To live in America in 2022 is to live twice: once in our daily, analog lives, and again in the digital ether, where our lives leave detailed trails. Every now and again, we are reminded of just how much of our second selves exist outside of our control.
In the wake of the Supreme Court overturning Roe v Wade, Google announced it would be automatically deleting location histories when users visit abortion clinics (as well as other locations Google deems “particularly personal,” including weight-loss clinics, cosmetic surgery clinics, and fertility centers).
Though the company claims users can already turn off the location tracking feature — a claim that privacy advocates say is dubious — this is the first time Google will auto-delete user data based on the company’s own determination of what constitutes a sensitive location.
Google has decided, in other words, that visitors to abortion clinics deserve a higher standard of company enforced privacy then, say, visitors to gun shows, Catholic churches, Republican political rallies, or any other locations now deemed “problematic” by progressive activists.
Google’s decision raises significant questions about how it will classify certain data in the future, and what it will do with it. But to understand the ramifications of Google’s choice is to first understand the scope of what Google knows about you and everyone else. The company has made itself indispensable to accessing the modern economy and our digital lives, and amassed a voluminous trove of our most intimate data in the process.
This data isn’t just harvested when users engage on Google’s platforms like search, Gmail, or YouTube, but more often unintentionally and invisibly via the backend services Google provides to millions of websites, apps, and smart devices.
Anytime you open an app powered by Google Maps API, like Uber, Lyft, Waze, or even Yelp, you are sending data to Google. Same goes when you use Spotify, which hosts its product on Google Cloud. Data shifts over to Google anytime your phone, computer, and smart devices communicates with the 14,232,576 IP addresses controlled by the company. Google ads and analytics track you across the web — from shopping, to searching, and even filing your taxes with the IRS.
While Google profits wildly from this data, it’s also used for less savory ends. The government can compel access to Google’s data horde with a warrant, subpoena, or court order, and according to the company’s transparency report, it complies roughly 80% of the time.
As our law enforcement institutions become more agenda driven, it’s not hard to imagine how a politically motivated Department of Justice might use location data to selectively enforce the law. Consider that court documents in at least 45 of the federal criminal cases brought against the January 6th protestors cite Google geolocation data. Yet somehow police nationwide were only able to solve less than half the murders committed in 2020.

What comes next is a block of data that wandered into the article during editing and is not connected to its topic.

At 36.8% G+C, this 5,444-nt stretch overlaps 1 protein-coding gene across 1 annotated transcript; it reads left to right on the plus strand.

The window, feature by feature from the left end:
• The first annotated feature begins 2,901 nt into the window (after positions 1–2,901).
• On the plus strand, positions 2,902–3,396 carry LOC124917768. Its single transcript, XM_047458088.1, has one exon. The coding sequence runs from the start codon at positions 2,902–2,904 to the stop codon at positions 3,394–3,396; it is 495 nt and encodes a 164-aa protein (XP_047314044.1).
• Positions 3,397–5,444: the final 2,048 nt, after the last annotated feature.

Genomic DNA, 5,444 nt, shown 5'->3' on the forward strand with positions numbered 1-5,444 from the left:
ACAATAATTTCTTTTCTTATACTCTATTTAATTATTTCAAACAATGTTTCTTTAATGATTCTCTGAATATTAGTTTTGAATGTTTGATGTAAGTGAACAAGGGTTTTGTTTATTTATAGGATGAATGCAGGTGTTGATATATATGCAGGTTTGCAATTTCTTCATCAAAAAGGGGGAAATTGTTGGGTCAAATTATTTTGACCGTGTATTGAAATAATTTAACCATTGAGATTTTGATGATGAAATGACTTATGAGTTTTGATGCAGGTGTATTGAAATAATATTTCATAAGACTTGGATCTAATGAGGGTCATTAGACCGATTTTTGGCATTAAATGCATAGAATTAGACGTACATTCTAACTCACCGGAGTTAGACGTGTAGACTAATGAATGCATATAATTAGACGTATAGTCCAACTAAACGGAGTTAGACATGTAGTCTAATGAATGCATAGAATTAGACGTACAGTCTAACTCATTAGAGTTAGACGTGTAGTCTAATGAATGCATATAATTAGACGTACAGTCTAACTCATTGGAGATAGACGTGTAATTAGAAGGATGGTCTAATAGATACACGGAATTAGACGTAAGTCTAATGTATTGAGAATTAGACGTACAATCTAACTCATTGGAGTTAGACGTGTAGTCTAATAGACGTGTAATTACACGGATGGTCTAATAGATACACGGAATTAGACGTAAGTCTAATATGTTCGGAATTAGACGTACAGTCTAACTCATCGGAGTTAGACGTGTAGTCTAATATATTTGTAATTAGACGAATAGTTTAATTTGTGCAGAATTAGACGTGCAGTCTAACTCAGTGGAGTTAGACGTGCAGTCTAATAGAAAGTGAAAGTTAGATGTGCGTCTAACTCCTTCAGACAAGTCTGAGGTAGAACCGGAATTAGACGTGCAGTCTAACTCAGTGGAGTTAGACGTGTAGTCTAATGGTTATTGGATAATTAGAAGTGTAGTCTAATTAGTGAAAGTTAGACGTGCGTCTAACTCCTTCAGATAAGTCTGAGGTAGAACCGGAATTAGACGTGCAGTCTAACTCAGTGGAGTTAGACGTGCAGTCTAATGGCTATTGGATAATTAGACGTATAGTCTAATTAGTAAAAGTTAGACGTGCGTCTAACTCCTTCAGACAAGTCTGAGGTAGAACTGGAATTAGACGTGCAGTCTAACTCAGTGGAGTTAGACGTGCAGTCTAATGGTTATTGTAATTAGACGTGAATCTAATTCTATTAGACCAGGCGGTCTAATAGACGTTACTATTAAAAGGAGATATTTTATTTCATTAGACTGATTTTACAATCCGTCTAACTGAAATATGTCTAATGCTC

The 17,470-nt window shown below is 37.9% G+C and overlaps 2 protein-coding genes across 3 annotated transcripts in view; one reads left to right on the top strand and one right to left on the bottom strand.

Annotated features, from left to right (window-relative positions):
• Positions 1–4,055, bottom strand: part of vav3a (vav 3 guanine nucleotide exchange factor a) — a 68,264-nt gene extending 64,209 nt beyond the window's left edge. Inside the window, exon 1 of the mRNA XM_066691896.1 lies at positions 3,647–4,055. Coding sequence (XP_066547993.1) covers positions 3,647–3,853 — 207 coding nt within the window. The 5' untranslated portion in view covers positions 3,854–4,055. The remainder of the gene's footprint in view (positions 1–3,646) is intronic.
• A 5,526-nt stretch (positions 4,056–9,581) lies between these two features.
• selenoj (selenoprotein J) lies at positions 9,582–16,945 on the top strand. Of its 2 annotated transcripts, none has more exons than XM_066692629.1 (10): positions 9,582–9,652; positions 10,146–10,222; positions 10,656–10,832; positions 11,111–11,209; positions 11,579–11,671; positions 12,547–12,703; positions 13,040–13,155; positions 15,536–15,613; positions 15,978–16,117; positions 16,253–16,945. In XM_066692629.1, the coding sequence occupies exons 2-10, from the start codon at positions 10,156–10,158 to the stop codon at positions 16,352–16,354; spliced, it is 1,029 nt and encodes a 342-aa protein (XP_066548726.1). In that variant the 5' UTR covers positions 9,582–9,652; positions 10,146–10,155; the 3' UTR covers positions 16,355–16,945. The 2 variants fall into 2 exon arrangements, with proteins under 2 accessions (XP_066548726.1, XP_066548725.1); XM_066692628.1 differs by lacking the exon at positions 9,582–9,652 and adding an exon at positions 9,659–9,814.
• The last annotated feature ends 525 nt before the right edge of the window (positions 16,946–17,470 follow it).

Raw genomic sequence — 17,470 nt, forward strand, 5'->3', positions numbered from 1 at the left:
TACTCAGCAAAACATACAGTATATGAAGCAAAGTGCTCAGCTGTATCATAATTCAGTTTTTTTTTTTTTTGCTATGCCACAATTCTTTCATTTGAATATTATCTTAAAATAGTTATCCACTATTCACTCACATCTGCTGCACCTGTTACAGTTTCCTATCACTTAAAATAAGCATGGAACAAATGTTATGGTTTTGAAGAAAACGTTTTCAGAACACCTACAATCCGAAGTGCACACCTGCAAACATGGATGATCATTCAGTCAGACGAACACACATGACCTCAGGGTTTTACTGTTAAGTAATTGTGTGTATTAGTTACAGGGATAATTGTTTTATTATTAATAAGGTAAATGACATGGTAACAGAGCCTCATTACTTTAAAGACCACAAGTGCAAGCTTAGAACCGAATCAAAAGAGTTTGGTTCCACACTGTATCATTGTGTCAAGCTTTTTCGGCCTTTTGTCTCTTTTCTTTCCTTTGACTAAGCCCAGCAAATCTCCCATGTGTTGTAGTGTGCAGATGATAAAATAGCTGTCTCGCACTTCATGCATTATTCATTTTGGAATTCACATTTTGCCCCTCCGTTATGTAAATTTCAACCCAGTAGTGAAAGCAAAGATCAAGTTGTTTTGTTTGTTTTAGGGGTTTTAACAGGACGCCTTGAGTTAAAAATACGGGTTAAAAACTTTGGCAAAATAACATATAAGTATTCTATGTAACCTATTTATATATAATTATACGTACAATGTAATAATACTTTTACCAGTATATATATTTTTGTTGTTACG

But also concerning is what the company chooses to do voluntarily. While Google is auto-deleting location data in this instance, what about the data it decides to share?
In April of 2020, Google published region-wide, aggregated user location data called “Community Mobility Reports” intended to show how people were complying with lockdown and social distancing orders. The data, the most recent of which were only 48 to 72 hours old, covered 131 regions and countries and tracked user visits to retail stores, parks, transit stations, offices and residences.
While the reports didn’t include the granular details of identifiable individual data, the move demonstrated how easily Google can repackage its data to police for compliance.
That state governments won’t be able to access the location data of users who visit abortion clinics appears to be the motivation for Google’s new policy of auto-deleting it, despite no state attorney general seeking to compel the data. But why shouldn’t all location data be afforded the same privilege? Why is Google happy to publicly assist in compliance with some laws, ostensibly the ones it agrees with, but not in others?
The bracing reality of all of this is that if Google did decide to begin weaponizing its user data — handing over the names and locations of everyone who visited a gun enthusiast site, attended a pro-life rally, or searched for a banned Joe Rogan podcast — the users themselves would have very little recourse to stop them.
And there’s the rub of living twice. Our digital echoes and the deeply personal details they reflect are only private up to a point. And that point begins and ends with Google’s politics.
Rachel Bovard is the senior director of policy at The Conservative Partnership Institute.